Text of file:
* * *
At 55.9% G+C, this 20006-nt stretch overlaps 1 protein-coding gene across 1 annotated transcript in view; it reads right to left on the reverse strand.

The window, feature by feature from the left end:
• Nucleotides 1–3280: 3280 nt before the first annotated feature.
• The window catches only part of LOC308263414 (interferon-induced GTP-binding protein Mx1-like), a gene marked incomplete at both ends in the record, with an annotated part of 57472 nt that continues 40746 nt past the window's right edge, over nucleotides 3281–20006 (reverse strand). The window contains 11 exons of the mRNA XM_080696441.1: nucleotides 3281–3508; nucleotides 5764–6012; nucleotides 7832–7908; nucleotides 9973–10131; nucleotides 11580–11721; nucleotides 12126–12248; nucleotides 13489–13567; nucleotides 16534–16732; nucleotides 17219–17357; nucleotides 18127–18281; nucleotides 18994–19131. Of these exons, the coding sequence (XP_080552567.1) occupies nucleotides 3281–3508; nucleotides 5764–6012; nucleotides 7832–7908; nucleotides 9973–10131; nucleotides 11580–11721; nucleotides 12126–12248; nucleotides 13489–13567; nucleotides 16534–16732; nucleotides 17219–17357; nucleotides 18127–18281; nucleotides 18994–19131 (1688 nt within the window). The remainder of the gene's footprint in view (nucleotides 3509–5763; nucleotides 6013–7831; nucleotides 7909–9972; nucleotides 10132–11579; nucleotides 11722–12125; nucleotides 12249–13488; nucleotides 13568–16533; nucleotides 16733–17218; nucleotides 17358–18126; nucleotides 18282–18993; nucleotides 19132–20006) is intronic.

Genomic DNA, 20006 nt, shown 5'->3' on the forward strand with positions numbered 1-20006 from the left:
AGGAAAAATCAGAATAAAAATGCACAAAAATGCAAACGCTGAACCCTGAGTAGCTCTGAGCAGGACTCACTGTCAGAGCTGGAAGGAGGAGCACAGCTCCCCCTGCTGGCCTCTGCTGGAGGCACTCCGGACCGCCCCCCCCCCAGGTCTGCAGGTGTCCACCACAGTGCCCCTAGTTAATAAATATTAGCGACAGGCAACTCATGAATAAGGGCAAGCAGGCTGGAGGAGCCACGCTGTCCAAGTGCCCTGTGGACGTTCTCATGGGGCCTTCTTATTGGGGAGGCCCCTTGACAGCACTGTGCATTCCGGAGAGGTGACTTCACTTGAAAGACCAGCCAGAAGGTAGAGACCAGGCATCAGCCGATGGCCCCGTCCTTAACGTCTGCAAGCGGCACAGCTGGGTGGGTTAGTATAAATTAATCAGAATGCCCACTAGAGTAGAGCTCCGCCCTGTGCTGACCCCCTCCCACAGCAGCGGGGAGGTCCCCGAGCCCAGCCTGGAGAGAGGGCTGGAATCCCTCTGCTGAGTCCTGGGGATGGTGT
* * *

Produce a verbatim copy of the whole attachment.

At 55.9% G+C, this 20006-nt stretch overlaps 1 protein-coding gene across 1 annotated transcript in view; it reads right to left on the reverse strand.

The window, feature by feature from the left end:
• Nucleotides 1–3280: 3280 nt before the first annotated feature.
• The window catches only part of LOC308263414 (interferon-induced GTP-binding protein Mx1-like), a gene marked incomplete at both ends in the record, with an annotated part of 57472 nt that continues 40746 nt past the window's right edge, over nucleotides 3281–20006 (reverse strand). The window contains 11 exons of the mRNA XM_080696441.1: nucleotides 3281–3508; nucleotides 5764–6012; nucleotides 7832–7908; nucleotides 9973–10131; nucleotides 11580–11721; nucleotides 12126–12248; nucleotides 13489–13567; nucleotides 16534–16732; nucleotides 17219–17357; nucleotides 18127–18281; nucleotides 18994–19131. Of these exons, the coding sequence (XP_080552567.1) occupies nucleotides 3281–3508; nucleotides 5764–6012; nucleotides 7832–7908; nucleotides 9973–10131; nucleotides 11580–11721; nucleotides 12126–12248; nucleotides 13489–13567; nucleotides 16534–16732; nucleotides 17219–17357; nucleotides 18127–18281; nucleotides 18994–19131 (1688 nt within the window). The remainder of the gene's footprint in view (nucleotides 3509–5763; nucleotides 6013–7831; nucleotides 7909–9972; nucleotides 10132–11579; nucleotides 11722–12125; nucleotides 12249–13488; nucleotides 13568–16533; nucleotides 16733–17218; nucleotides 17358–18126; nucleotides 18282–18993; nucleotides 19132–20006) is intronic.

Genomic DNA, 20006 nt, shown 5'->3' on the forward strand with positions numbered 1-20006 from the left:
AGGAAAAATCAGAATAAAAATGCACAAAAATGCAAACGCTGAACCCTGAGTAGCTCTGAGCAGGACTCACTGTCAGAGCTGGAAGGAGGAGCACAGCTCCCCCTGCTGGCCTCTGCTGGAGGCACTCCGGACCGCCCCCCCCCCAGGTCTGCAGGTGTCCACCACAGTGCCCCTAGTTAATAAATATTAGCGACAGGCAACTCATGAATAAGGGCAAGCAGGCTGGAGGAGCCACGCTGTCCAAGTGCCCTGTGGACGTTCTCATGGGGCCTTCTTATTGGGGAGGCCCCTTGACAGCACTGTGCATTCCGGAGAGGTGACTTCACTTGAAAGACCAGCCAGAAGGTAGAGACCAGGCATCAGCCGATGGCCCCGTCCTTAACGTCTGCAAGCGGCACAGCTGGGTGGGTTAGTATAAATTAATCAGAATGCCCACTAGAGTAGAGCTCCGCCCTGTGCTGACCCCCTCCCACAGCAGCGGGGAGGTCCCCGAGCCCAGCCTGGAGAGAGGGCTGGAATCCCTCTGCTGAGTCCTGGGGATGGTGT